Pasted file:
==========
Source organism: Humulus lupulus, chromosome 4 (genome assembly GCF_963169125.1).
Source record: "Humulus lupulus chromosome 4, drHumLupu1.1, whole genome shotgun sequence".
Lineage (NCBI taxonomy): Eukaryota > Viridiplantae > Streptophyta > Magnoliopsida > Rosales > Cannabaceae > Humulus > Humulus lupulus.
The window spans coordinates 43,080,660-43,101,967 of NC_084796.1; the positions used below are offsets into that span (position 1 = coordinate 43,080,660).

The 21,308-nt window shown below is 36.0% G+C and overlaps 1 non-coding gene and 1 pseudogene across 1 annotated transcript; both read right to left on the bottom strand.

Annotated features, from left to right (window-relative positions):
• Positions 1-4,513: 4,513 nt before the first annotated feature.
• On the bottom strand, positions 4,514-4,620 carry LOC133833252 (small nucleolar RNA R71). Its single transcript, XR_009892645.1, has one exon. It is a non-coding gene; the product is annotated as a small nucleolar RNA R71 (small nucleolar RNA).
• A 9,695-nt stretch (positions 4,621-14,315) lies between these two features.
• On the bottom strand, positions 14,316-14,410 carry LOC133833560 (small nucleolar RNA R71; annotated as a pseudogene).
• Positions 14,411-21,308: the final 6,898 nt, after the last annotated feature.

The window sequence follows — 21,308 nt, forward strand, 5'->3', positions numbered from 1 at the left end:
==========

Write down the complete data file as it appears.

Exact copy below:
Source organism: Humulus lupulus, chromosome 4 (genome assembly GCF_963169125.1).
Source record: "Humulus lupulus chromosome 4, drHumLupu1.1, whole genome shotgun sequence".
Lineage (NCBI taxonomy): Eukaryota > Viridiplantae > Streptophyta > Magnoliopsida > Rosales > Cannabaceae > Humulus > Humulus lupulus.
The window spans coordinates 43,080,660-43,101,967 of NC_084796.1; the positions used below are offsets into that span (position 1 = coordinate 43,080,660).

The 21,308-nt window shown below is 36.0% G+C and overlaps 1 non-coding gene and 1 pseudogene across 1 annotated transcript; both read right to left on the bottom strand.

Annotated features, from left to right (window-relative positions):
• Positions 1-4,513: 4,513 nt before the first annotated feature.
• On the bottom strand, positions 4,514-4,620 carry LOC133833252 (small nucleolar RNA R71). Its single transcript, XR_009892645.1, has one exon. It is a non-coding gene; the product is annotated as a small nucleolar RNA R71 (small nucleolar RNA).
• A 9,695-nt stretch (positions 4,621-14,315) lies between these two features.
• On the bottom strand, positions 14,316-14,410 carry LOC133833560 (small nucleolar RNA R71; annotated as a pseudogene).
• Positions 14,411-21,308: the final 6,898 nt, after the last annotated feature.

The window sequence follows — 21,308 nt, forward strand, 5'->3', positions numbered from 1 at the left end: